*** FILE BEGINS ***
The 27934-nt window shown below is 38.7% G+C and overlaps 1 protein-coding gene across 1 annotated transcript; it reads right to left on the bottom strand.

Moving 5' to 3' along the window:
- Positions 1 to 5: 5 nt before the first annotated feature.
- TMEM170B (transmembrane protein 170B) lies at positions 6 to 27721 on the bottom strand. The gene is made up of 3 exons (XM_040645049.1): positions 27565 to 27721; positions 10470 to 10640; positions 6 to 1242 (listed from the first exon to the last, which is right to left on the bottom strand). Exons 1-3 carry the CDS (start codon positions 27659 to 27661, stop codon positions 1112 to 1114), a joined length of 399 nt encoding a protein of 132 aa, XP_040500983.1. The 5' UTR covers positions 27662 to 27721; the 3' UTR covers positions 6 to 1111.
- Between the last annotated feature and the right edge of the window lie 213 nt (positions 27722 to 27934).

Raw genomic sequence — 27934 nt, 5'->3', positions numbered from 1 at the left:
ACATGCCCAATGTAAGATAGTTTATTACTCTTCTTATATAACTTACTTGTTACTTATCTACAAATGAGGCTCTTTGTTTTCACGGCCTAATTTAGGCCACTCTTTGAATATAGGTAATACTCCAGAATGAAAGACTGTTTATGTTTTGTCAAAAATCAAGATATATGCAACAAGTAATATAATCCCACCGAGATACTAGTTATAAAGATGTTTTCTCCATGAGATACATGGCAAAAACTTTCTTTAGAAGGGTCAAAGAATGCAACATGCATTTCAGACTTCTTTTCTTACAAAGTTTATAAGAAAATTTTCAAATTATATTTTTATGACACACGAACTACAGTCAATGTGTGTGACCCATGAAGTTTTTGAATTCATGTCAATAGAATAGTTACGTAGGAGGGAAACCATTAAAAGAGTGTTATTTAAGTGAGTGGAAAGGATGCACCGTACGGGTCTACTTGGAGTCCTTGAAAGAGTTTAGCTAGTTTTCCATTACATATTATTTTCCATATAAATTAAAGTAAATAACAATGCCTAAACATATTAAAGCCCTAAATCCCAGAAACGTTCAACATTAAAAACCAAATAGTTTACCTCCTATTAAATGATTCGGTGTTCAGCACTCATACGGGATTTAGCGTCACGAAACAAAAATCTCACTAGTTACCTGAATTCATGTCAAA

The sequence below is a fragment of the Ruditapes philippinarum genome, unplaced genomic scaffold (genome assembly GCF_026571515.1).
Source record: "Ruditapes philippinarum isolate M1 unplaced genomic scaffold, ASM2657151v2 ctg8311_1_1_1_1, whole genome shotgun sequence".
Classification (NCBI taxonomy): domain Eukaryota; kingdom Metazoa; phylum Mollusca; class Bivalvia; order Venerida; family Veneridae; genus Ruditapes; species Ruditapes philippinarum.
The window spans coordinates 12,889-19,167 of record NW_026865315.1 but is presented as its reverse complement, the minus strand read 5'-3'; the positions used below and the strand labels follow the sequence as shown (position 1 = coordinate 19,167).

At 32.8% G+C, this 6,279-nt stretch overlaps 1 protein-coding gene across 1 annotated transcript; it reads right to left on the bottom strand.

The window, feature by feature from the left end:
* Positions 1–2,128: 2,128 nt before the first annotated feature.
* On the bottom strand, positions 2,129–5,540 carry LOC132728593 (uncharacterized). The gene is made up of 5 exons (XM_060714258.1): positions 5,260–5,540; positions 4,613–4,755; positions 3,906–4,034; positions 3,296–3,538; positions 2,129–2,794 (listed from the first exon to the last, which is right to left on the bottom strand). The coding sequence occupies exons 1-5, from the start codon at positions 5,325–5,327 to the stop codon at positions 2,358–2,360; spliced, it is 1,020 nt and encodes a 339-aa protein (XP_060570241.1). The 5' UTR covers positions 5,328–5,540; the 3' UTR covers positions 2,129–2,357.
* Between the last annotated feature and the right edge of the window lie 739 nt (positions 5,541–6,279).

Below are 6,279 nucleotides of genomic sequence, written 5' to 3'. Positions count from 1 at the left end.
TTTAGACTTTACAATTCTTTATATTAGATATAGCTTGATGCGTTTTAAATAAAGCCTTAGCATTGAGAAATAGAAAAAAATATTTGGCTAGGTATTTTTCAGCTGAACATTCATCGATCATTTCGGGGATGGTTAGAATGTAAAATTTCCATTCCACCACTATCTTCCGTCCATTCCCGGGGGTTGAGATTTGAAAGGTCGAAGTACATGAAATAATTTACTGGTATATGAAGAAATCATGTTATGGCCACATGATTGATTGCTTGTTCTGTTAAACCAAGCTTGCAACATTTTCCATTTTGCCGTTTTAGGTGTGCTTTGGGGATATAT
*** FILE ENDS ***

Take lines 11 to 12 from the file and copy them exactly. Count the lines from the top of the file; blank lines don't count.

The window spans coordinates 12,889-19,167 of record NW_026865315.1 but is presented as its reverse complement, the minus strand read 5'-3'; the positions used below and the strand labels follow the sequence as shown (position 1 = coordinate 19,167).

At 32.8% G+C, this 6,279-nt stretch overlaps 1 protein-coding gene across 1 annotated transcript; it reads right to left on the bottom strand.